article featured image background
Article preview

NFL Usage Report for Week 4: The Biggest Changes Since Week 1

NFL Fantasy



Michael Dolan

Contributor's Page

Now that we’ve got a few weeks of data under our belts, there are many more ways we can utilize FTN’s data. Not only can we pick out good or poor individual performances, but more importantly, we can start to identify trends.


In this week’s usage report, I used weekly snap share data and target share data to try and find some patterns that have occurred throughout the first three weeks of the season. Which players had week one performances that looked like nothing more than a blip, and which other players appear to be trending in a particular direction – either good or bad. In the grand scheme of things, a three-game season isn’t an outstanding sample size, so everything here needs to be taken with a grain of salt. However, if we wait too long to act on these trends, the buy/sell windows for any players mentioned may close quickly. Don’t be afraid to get aggressive if a guy you like/dislike is starting to show signs of a trend that the rest of your league mates may not be aware of yet.

Risers from Week 1 – RB

The first group I analyzed this week are the running backs who appear to be on the rise. Following Week 1, I talked about the importance of snap shares at the running back position, and once again that’s the primary data point I’m looking at.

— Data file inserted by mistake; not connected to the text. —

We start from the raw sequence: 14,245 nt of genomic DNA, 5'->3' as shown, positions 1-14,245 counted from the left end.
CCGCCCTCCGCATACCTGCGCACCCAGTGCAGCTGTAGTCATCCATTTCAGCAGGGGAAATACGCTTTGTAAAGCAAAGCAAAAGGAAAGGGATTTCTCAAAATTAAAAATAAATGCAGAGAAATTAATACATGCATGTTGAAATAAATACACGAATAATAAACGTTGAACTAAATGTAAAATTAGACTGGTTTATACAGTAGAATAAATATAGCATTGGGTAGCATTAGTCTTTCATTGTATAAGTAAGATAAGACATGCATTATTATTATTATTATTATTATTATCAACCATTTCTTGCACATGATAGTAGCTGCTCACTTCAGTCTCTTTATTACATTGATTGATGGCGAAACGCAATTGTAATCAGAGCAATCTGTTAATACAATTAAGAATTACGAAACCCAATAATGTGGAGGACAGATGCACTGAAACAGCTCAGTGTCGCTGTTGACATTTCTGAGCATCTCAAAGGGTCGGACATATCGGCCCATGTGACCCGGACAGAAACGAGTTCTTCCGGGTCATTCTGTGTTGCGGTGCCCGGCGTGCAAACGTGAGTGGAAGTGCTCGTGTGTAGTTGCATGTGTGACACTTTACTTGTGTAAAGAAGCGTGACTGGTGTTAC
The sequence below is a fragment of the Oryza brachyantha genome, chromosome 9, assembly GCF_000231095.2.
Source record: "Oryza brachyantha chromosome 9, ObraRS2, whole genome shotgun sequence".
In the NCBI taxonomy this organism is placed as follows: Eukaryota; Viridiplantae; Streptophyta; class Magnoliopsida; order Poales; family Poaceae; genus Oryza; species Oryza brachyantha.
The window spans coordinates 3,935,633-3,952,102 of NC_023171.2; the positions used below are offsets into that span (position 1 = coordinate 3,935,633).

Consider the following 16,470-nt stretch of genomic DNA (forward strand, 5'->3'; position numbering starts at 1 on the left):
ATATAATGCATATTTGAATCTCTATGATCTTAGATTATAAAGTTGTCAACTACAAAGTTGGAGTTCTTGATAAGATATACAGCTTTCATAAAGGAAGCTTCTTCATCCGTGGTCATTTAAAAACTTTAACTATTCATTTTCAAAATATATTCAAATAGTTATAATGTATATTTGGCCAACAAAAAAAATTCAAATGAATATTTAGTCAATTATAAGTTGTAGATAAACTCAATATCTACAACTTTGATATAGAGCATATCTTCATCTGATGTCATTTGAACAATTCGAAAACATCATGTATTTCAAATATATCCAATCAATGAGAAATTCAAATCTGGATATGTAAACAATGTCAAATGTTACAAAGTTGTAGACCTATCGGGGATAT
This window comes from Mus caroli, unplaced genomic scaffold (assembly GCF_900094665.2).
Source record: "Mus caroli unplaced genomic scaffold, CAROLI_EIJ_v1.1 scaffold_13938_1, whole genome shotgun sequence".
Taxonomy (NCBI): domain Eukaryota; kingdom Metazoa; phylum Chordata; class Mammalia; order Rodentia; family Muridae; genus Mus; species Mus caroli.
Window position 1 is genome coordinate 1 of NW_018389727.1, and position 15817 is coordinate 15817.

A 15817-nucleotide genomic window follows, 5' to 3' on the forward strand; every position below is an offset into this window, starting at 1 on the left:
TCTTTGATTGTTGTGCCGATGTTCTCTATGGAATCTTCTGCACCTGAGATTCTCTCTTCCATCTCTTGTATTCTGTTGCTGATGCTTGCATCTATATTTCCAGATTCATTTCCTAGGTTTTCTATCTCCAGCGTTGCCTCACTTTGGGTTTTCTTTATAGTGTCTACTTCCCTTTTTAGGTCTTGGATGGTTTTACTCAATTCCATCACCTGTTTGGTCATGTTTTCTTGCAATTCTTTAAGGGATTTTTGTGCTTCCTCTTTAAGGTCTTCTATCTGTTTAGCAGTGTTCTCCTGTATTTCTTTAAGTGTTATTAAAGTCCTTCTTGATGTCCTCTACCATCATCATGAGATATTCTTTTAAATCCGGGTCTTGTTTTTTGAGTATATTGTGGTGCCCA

In this week’s instance I analyzed the snap share data for every running back in the league and identified the players who saw an increase in snap share both from Week 1 to Week 2 and from Week 2 to Week 3. This steady increase is hopefully the beginning of a positive trend, and the below players – ordered by percent change from Week 1 to Week 3 – appear to be carving out larger roles in their respective offenses.

Player Team Week 1 Snaps Week 2 Snaps Week 3 Snaps % Change (Week 1 to 3)*
Cam Akers LAR 18% 43% 50% 178%
Justice Hill BAL 20% 36% 48% 140%
Alexander Mattison MIN 23% 31% 39% 70%
Nyheim Hines IND 28% 30% 45% 61%
Jamaal Williams DET 33% 34% 45% 36%
Najee Harris PIT 59% 71% 80% 36%
Raheem Mostert MIA 42% 55% 56% 33%
Jerick McKinnon KC 39% 47% 52% 33%
J.D. McKissic WAS 40% 46% 53% 33%
Leonard Fournette TB 76% 87% 91% 20%
Tyler Allgeier ATL 0% 31% 37% 19%*
Nick Chubb CLE 53% 54% 62% 17%
Miles Sanders PHI 52% 53% 59% 13%
Craig Reynolds DET 0% 15% 17% 13%*
Saquon Barkley NYG 83% 84% 92% 11%

When Week 1 snap share was zero, % change listed as difference between Weeks 2 & 3

The Guy You Should Acquire Everywhere

The biggest knock on Miles Sanders coming into this season was questions about his workload. While the Eagles do utilize a committee, Sanders’ workload has increased every week, and he’s clearly the 1A if not the 1 in that group. The Eagles’ offense looks like a buzzsaw, and acquiring their best back before he has a boom game would be a wise move.

The Guys Who May Have Stolen Someone’s Job

Cam Akers disappointed every fantasy manager with an absolute dud in Week 1. Since then, Sean McVay has actively increased Akers’ role in the offense. This past week he had a dead even 50/50 split with Darrell Henderson for the first time this season. It’s looking more and more like Week 1 was an anomaly for Akers, and you can probably still acquire him for fairly cheap.